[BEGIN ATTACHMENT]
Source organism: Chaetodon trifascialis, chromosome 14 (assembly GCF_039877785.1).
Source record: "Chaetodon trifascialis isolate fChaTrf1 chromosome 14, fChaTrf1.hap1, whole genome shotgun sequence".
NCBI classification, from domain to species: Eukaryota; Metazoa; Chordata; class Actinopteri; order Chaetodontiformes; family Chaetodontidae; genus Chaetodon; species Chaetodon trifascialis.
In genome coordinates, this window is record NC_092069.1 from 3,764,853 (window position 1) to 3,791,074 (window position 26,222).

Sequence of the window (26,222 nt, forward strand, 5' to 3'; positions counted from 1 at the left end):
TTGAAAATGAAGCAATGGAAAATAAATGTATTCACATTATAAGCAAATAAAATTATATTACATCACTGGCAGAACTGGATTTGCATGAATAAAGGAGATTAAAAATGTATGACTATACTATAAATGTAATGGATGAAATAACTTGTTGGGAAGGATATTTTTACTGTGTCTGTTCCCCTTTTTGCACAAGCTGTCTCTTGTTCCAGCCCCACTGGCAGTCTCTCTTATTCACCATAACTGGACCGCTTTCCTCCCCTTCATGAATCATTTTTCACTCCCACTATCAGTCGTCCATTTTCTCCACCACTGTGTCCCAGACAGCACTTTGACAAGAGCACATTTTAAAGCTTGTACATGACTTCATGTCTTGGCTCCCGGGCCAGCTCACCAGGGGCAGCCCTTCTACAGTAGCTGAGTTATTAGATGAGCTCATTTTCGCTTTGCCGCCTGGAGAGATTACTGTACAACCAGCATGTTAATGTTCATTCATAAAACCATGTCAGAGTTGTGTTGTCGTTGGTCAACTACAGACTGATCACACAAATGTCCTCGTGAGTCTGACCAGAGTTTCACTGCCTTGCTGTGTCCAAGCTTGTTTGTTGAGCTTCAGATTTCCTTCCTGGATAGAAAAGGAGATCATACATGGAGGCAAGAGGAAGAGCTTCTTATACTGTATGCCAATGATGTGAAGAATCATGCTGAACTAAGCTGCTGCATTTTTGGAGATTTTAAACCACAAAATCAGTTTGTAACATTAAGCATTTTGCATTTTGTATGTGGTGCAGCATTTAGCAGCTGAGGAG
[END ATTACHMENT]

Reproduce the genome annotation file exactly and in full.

Source organism: Chaetodon trifascialis, chromosome 14 (assembly GCF_039877785.1).
Source record: "Chaetodon trifascialis isolate fChaTrf1 chromosome 14, fChaTrf1.hap1, whole genome shotgun sequence".
NCBI classification, from domain to species: Eukaryota; Metazoa; Chordata; class Actinopteri; order Chaetodontiformes; family Chaetodontidae; genus Chaetodon; species Chaetodon trifascialis.
In genome coordinates, this window is record NC_092069.1 from 3,764,853 (window position 1) to 3,791,074 (window position 26,222).

Sequence of the window (26,222 nt, forward strand, 5' to 3'; positions counted from 1 at the left end):
TTGAAAATGAAGCAATGGAAAATAAATGTATTCACATTATAAGCAAATAAAATTATATTACATCACTGGCAGAACTGGATTTGCATGAATAAAGGAGATTAAAAATGTATGACTATACTATAAATGTAATGGATGAAATAACTTGTTGGGAAGGATATTTTTACTGTGTCTGTTCCCCTTTTTGCACAAGCTGTCTCTTGTTCCAGCCCCACTGGCAGTCTCTCTTATTCACCATAACTGGACCGCTTTCCTCCCCTTCATGAATCATTTTTCACTCCCACTATCAGTCGTCCATTTTCTCCACCACTGTGTCCCAGACAGCACTTTGACAAGAGCACATTTTAAAGCTTGTACATGACTTCATGTCTTGGCTCCCGGGCCAGCTCACCAGGGGCAGCCCTTCTACAGTAGCTGAGTTATTAGATGAGCTCATTTTCGCTTTGCCGCCTGGAGAGATTACTGTACAACCAGCATGTTAATGTTCATTCATAAAACCATGTCAGAGTTGTGTTGTCGTTGGTCAACTACAGACTGATCACACAAATGTCCTCGTGAGTCTGACCAGAGTTTCACTGCCTTGCTGTGTCCAAGCTTGTTTGTTGAGCTTCAGATTTCCTTCCTGGATAGAAAAGGAGATCATACATGGAGGCAAGAGGAAGAGCTTCTTATACTGTATGCCAATGATGTGAAGAATCATGCTGAACTAAGCTGCTGCATTTTTGGAGATTTTAAACCACAAAATCAGTTTGTAACATTAAGCATTTTGCATTTTGTATGTGGTGCAGCATTTAGCAGCTGAGGAG